Notice: This Summary Order May Not Be Cited As Precedential Authority, but May Be Called to the Attention of the Court in a Subsequent Stage of This Case, in a Related Case, or in Any Case for Purposes of Collateral Estoppel or Res Judicata. See Second Circuit Rule 0.23.united States of America, Appellee, v. Dorance Serna-bedoya, Defendant-appellant, 104 F.3d 350 (2d Cir. 1996)Annotate this Case
Frederick P. Korkosz, Albany, NY.
Kimberly M. Zimmer, Asst. U.S. Atty., Albany, NY.
Present: NEWMAN, Chief Judge, OAKES, CALABRESI, Circuit Judges.
This cause came on to be heard on the transcript of record from the United States District Court for the Northern District of New York and was argued by counsel.
ON CONSIDERATION WHEREOF, IT IS HEREBY ORDERED, ADJUDGED AND DECREED that the judgment of the District Court is hereby AFFIRMED.
Dorance Serna-Bedoya appeals from the January 10, 1996, judgment convicting him, following a guilty plea, of a drug offense. Appellant argues that the District Court erred in ordering his federal sentence to run consecutively to a previously imposed state sentence, or, alternatively, that he should have been allowed to withdraw his plea because he mistakenly believed at the time of entering his plea that his federal sentence would run concurrently with his state sentence.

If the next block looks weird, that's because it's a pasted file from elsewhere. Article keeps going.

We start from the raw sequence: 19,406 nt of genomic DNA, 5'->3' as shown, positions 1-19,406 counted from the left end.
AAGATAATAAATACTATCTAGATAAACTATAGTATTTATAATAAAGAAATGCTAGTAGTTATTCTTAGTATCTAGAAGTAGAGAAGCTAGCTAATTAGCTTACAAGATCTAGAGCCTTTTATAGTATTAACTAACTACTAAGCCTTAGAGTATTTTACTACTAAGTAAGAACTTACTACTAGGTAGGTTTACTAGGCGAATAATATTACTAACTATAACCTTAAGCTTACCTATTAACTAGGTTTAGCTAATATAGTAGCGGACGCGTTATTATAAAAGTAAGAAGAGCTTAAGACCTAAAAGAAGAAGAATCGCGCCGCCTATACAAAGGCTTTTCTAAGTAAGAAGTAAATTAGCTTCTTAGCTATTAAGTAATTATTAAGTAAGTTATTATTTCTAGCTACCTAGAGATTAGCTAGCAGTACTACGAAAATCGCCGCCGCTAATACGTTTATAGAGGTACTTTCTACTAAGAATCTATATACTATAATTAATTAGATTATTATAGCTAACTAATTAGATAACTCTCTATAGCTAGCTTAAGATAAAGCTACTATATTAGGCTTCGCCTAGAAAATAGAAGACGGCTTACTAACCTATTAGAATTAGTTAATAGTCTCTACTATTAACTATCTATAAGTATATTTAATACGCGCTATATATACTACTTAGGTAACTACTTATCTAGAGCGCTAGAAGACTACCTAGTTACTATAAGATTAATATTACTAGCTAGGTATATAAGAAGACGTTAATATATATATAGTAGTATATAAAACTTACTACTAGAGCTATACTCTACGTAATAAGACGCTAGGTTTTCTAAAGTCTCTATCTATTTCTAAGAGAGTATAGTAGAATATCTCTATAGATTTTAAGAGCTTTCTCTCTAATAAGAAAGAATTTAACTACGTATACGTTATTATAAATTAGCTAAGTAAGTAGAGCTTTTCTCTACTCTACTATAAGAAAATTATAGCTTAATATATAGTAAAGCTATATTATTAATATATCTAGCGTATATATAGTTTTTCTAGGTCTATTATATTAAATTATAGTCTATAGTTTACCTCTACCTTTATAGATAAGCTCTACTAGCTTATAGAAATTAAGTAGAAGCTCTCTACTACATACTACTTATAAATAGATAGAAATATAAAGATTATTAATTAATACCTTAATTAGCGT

On May 5, 1994, a federal grand jury in the Northern District of New York issued a five-count indictment charging Serna-Bedoya with various criminal activities arising from a November 1993 incident in which Serna-Bedoya and his associates attempted to bribe Immigration and Naturalization Service officials by offering cocaine in exchange for forged immigration documents. At the time of the federal indictment, Serna-Bedoya was in the custody of the Massachusetts State Police, having been arrested on two state drug offense warrants when he and a confederate returned to Massachusetts from the November 1993 bribery attempt in upstate New York. After the federal indictment, Serna-Bedoya was convicted of the Massachusetts state charges and received concurrent sentences of 5-7 years and 10-11 years.
In May 1995, Serna-Bedoya was taken into federal custody on a writ of habeas corpus ad prosequendum. On September 27, 1995, he pled guilty, pursuant to a plea agreement, to Count 1 of the indictment, charging a conspiracy to distribute and possess with intent to distribute cocaine in violation of 21 U.S.C. § 846. On January 4, 1996, Chief Judge McAvoy sentenced Serna-Bedoya to a term of imprisonment of thirty months to run consecutively to the state sentences, a term of supervised release of four years, and a $50.00 special assessment.